Interview - Michael Foyle
Michael Foyle started photography as a hobby when he was still a teenager. Later in his career as a music producer and DJ he began to travel and this really ignited his passion for capturing images. In 2013 he turned professional.
It all began with what he knew music. And when his boss suggested he do photography as a career the fire was lit!
Michael has a passion for making images of all genres. Weddings and portraits to a dream commission photographing speed trials on the Bonneville Salt Flats in USA. It’s the buzz of creation itself that obviously sets him on fire, regardless of subject.
Interviewing Michael it’s very obviously he’s a ‘people’ person and has true empathy with his human subjects which is how a great photographer is able to not only capture their likeness, but a piece of their personality as well. You cannot hide behind the camera and capture the human spirit. You have to give of yourself as well.
Henri Cartier-Bresson coined the phrase ‘decisive moment’ to describe the optimum time to press the shutter. When photographing life as it happens the photographer has to be aware of everything going on around them. Light, movement and anticipate what will happen so they are ready with a composition when the moment arrives.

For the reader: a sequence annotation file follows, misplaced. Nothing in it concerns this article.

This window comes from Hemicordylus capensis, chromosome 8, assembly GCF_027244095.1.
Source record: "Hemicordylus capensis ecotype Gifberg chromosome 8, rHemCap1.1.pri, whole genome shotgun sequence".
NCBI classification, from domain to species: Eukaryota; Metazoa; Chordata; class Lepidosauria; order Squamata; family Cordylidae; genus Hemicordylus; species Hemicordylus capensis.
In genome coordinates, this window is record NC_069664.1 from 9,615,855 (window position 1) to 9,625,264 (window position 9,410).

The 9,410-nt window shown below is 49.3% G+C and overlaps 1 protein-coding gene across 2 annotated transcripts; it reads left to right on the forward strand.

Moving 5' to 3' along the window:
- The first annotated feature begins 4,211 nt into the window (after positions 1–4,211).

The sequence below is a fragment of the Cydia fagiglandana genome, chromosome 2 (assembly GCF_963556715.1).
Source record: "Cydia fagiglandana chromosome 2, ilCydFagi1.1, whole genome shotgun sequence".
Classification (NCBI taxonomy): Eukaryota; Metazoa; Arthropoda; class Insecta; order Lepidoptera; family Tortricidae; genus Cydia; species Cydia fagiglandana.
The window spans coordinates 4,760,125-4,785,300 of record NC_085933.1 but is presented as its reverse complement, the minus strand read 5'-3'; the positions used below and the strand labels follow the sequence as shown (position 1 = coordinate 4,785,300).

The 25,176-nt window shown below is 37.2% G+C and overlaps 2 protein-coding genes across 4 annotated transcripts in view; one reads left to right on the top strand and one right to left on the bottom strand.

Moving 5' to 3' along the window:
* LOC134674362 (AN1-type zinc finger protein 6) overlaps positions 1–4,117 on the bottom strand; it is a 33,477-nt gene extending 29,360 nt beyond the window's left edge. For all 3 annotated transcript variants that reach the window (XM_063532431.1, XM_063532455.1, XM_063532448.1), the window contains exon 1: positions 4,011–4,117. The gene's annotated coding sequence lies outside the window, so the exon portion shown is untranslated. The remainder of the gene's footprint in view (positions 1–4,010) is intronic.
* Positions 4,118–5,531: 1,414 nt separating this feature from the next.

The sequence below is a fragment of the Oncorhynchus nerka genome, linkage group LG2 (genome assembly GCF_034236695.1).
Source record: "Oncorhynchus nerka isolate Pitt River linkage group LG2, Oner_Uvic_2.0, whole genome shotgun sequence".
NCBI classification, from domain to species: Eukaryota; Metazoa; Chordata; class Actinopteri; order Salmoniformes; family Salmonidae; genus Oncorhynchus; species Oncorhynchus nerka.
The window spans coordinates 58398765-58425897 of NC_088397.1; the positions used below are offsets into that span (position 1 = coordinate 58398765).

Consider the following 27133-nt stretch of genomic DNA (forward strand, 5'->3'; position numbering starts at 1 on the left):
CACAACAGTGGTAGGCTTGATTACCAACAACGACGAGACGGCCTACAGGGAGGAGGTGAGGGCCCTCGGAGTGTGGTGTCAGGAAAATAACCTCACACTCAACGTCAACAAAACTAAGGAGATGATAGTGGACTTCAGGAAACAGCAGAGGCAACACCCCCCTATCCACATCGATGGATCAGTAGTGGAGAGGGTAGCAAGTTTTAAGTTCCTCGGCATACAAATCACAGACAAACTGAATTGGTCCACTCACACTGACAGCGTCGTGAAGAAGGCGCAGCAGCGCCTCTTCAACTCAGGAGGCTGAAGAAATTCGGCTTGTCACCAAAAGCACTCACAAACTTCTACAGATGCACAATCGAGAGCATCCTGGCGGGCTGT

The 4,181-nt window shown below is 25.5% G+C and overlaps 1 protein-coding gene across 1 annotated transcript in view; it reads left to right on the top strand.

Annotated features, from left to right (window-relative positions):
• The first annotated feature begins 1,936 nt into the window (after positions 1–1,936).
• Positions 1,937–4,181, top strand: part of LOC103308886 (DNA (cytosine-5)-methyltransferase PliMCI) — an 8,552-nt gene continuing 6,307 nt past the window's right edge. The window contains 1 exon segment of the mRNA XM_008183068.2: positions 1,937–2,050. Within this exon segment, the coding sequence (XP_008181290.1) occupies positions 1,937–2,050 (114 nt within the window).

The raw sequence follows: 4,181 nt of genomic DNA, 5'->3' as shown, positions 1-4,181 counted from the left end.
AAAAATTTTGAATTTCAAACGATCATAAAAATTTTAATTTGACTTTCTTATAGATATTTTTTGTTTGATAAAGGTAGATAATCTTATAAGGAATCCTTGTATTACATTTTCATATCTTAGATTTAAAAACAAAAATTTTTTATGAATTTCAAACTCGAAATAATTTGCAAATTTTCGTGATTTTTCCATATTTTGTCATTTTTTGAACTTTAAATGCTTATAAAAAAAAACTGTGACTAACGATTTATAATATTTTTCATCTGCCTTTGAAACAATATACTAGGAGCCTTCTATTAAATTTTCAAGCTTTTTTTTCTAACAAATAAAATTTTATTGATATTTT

Michael has developed a clear photographic style of his own which to my eye blends excitement with a graphic element that makes his images interesting. Post production skills are a vital part of photography. It’s where the photographer has final say over how their image will look and the emotion it conveys, and I love Michael’s lightness of touch in developing his imagery. They are bright, vibrant and exciting.
I look forward to speaking with Michael Foyle again some day to see how his career is developing (pun intended!) Check out his website at www.michaelfoyle.co.uk
Before the Masterclass in Photography photography is my hobby since over 40 years, but I never took a course. So I took pictures and know what to do but not why I do it. And I never understood why my pictures are not so great as I saw in the books I read or later the Internet.
- Sascha John -